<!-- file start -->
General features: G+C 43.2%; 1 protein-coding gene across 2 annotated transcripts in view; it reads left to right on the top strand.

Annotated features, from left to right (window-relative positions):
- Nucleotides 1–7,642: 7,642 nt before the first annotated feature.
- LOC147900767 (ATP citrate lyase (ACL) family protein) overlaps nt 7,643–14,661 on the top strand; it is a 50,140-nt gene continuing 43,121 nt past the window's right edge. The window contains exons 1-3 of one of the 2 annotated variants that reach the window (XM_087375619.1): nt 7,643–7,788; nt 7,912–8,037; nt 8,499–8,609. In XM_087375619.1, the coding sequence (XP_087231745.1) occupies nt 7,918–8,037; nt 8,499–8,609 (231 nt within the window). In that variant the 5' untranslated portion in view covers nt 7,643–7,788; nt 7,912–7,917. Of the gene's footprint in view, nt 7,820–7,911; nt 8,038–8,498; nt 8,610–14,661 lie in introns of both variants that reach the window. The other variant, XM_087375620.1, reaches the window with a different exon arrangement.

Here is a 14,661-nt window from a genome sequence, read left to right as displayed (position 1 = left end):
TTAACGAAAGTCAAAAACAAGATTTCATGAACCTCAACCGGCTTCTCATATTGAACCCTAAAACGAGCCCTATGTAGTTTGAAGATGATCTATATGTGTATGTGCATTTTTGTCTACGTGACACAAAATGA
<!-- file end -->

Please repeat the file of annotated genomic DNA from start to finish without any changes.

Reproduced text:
General features: G+C 43.2%; 1 protein-coding gene across 2 annotated transcripts in view; it reads left to right on the top strand.

Annotated features, from left to right (window-relative positions):
- Nucleotides 1–7,642: 7,642 nt before the first annotated feature.
- LOC147900767 (ATP citrate lyase (ACL) family protein) overlaps nt 7,643–14,661 on the top strand; it is a 50,140-nt gene continuing 43,121 nt past the window's right edge. The window contains exons 1-3 of one of the 2 annotated variants that reach the window (XM_087375619.1): nt 7,643–7,788; nt 7,912–8,037; nt 8,499–8,609. In XM_087375619.1, the coding sequence (XP_087231745.1) occupies nt 7,918–8,037; nt 8,499–8,609 (231 nt within the window). In that variant the 5' untranslated portion in view covers nt 7,643–7,788; nt 7,912–7,917. Of the gene's footprint in view, nt 7,820–7,911; nt 8,038–8,498; nt 8,610–14,661 lie in introns of both variants that reach the window. The other variant, XM_087375620.1, reaches the window with a different exon arrangement.

Here is a 14,661-nt window from a genome sequence, read left to right as displayed (position 1 = left end):
TTAACGAAAGTCAAAAACAAGATTTCATGAACCTCAACCGGCTTCTCATATTGAACCCTAAAACGAGCCCTATGTAGTTTGAAGATGATCTATATGTGTATGTGCATTTTTGTCTACGTGACACAAAATGA